Having said that, Alaska Air is still pretty good value as a programme to credit your premium cabin tickets to (250% for SQ business class revenue fares!), and specific award routings are still fairly cheap. Looking forward, it may no longer be worth buying Alaska Air miles, but if you travel in premium cabins often for work (or leisure), it may still be worthwhile to keep accumulating the miles.

You can now redeem Alaska Air Mileage Plan miles for Singapore Airlines award tickets

But the redemption rates are not great.

Update 16 Oct 19: Alaska Air has removed the ability to book a stopover for intra-Asia itineraries, and also adjusted the zones for Beijing and Shanghai. Read more here.

After a very long time, Alaska Air has finally added Singapore Airlines as an award partner.

Since two years ago, you could credit your Singapore Airlines flying with Alaska Air Mileage Plan, which gave excellent mileage especially if you are flying premium classes. For instance, if you are flying first class on a revenue ticket, you will earn 350% of the actual miles flown. Wow.

Alaska Air Mileage Plan earn rates for Singapore Airlines-marketed flights

Award charts are not great

Alaska Air has finally published some semblance of an award chart for Singapore Airlines flights, but they are rather disappointing.

[UPDATE] Following the update of the award chart, China is now classified under North Asia, resulting in a bump in the miles required. Hong Kong and Taiwan remains under “Southeast Asia”, requiring less miles.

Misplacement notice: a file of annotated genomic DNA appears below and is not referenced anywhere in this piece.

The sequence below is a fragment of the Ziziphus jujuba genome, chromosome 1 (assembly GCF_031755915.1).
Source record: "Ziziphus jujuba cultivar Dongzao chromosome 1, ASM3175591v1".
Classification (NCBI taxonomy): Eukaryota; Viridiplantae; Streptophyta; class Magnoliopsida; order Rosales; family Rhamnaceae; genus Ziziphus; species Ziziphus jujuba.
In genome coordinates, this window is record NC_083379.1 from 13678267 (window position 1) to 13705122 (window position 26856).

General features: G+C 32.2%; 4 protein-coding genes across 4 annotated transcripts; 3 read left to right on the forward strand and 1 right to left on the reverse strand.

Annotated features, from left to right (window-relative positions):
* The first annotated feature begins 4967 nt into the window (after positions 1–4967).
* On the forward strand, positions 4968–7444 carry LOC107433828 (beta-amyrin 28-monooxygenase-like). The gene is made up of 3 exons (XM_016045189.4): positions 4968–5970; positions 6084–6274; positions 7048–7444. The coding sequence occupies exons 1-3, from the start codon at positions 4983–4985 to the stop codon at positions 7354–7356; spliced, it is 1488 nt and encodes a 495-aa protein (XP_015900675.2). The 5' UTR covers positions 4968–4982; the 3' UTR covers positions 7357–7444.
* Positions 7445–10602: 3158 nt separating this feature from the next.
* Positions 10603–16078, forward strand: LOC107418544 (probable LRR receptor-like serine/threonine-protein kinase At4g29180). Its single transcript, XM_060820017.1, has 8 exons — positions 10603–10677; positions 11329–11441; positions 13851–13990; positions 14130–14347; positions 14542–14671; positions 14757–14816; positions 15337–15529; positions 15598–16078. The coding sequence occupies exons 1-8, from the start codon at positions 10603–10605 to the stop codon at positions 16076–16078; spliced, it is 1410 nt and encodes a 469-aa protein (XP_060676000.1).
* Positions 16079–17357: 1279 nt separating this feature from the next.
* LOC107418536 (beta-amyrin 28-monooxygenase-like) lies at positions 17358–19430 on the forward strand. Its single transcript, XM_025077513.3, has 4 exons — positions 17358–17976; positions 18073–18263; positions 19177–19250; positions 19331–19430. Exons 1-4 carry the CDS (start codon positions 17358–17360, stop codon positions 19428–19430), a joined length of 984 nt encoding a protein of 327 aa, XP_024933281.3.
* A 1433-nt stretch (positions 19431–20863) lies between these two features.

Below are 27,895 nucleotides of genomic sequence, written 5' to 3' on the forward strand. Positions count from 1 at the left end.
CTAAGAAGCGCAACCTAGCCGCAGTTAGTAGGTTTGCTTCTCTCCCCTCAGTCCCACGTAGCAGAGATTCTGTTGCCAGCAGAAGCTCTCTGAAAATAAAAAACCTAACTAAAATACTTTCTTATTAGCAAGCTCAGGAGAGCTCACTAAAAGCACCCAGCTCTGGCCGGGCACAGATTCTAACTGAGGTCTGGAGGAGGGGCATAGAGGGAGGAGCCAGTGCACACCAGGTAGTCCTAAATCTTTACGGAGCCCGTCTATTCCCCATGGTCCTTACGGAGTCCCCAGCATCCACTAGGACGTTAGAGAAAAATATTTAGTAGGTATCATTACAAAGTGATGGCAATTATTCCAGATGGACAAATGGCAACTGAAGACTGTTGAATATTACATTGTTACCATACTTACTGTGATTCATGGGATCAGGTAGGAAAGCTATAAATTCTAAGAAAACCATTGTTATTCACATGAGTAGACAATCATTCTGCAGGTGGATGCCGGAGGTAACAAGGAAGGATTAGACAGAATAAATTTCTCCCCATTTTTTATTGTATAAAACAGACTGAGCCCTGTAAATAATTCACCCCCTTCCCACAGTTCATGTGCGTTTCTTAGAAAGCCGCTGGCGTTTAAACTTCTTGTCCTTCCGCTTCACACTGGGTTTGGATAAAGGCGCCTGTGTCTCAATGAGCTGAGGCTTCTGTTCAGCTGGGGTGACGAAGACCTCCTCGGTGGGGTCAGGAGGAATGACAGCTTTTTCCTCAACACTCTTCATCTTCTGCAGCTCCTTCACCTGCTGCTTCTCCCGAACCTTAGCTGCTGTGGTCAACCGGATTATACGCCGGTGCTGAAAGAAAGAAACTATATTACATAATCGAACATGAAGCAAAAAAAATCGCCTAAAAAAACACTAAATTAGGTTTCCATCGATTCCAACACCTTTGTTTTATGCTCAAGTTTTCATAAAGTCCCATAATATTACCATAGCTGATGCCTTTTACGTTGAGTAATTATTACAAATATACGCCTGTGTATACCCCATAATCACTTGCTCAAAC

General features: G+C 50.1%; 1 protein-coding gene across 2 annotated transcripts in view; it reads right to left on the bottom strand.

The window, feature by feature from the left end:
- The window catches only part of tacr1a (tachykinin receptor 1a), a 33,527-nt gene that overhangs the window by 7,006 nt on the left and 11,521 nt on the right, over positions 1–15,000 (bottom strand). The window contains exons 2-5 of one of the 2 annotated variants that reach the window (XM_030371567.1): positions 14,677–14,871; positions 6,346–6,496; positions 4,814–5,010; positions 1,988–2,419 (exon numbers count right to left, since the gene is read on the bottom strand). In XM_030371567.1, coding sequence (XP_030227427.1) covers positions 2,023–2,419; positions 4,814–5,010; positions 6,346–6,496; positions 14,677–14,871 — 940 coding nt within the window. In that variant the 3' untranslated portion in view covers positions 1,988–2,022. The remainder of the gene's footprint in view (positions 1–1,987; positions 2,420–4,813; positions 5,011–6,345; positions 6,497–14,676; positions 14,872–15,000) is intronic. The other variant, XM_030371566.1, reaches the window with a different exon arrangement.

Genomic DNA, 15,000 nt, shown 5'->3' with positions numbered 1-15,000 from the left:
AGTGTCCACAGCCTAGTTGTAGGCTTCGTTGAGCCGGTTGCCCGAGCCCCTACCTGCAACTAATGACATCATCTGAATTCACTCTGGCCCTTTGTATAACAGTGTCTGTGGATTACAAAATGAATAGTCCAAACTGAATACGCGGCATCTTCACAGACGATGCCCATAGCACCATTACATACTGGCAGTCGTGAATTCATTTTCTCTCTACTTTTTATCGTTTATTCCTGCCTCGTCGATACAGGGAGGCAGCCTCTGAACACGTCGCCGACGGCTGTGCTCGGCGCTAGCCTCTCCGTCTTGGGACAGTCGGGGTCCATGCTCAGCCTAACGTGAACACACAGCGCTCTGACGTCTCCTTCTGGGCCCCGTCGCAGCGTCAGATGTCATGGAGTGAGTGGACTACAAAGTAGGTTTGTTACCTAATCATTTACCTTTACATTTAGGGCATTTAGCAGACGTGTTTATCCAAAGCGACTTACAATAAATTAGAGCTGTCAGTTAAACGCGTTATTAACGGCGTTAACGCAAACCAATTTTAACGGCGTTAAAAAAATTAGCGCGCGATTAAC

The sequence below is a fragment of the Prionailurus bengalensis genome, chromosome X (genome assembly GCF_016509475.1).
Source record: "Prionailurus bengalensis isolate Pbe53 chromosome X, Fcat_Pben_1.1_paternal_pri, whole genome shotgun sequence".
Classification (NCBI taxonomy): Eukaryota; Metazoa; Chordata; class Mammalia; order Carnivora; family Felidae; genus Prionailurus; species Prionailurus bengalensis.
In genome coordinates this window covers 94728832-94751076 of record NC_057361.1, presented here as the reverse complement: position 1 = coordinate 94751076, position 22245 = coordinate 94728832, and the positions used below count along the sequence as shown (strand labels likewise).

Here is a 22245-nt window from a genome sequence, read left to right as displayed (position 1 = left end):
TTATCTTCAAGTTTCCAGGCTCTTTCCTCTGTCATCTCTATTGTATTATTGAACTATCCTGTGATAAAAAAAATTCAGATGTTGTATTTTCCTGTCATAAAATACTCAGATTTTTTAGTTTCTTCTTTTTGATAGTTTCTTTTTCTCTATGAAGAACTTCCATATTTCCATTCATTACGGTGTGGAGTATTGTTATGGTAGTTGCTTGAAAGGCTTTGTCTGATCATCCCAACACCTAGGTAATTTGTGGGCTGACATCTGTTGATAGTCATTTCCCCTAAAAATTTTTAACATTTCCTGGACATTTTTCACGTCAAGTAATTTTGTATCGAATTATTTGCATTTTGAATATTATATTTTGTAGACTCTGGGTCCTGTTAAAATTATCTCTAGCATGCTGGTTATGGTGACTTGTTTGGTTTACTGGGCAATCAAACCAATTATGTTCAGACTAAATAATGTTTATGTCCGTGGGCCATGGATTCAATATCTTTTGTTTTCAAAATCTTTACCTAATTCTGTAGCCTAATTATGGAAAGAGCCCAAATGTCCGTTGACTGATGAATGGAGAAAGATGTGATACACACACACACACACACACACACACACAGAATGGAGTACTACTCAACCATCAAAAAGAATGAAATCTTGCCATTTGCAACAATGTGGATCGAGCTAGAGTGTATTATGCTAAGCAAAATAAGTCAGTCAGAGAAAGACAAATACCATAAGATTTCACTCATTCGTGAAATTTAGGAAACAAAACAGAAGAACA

Also, Alaska Air no longer allow for a stopover for intra-Asia travel, which means you effectively can’t get two tickets in one anymore.

Alaska Air Mileage Plan redemption table for Singapore Airlines flights (updated chart)

Note that Alaska Air has peculiarly categorised China, including Hong Kong and Taiwan as “Southeast Asia”, so that means that you can book a one-way ticket from Beijing to Sydney for 65,000 miles in Business.

The usual rule of one stopover is possible on a one-way ticket, so if you don’t want to do the USD100 stopover trick with your Krisflyer miles, you can also explore using Alaska Air Mileage Plan miles.

Alaska Air Mileage Plan miles are also particularly useful for backtracking (e.g. Tokyo-Singapore-Bangkok), since you can’t do that on SQ.

How does it compare to Krisflyer own redemption rates?

To sum it up: Krisflyer comes up cheaper.

The only bright spot in the entire chart is for itineraries involving China, Hong Kong and Taiwan. For some unknown reason, the three regions are considered as “Southeast Asia” by Alaska Air (now, no jokes about Americans not knowing where Singapore is), but this is clearly working in member’s advantage.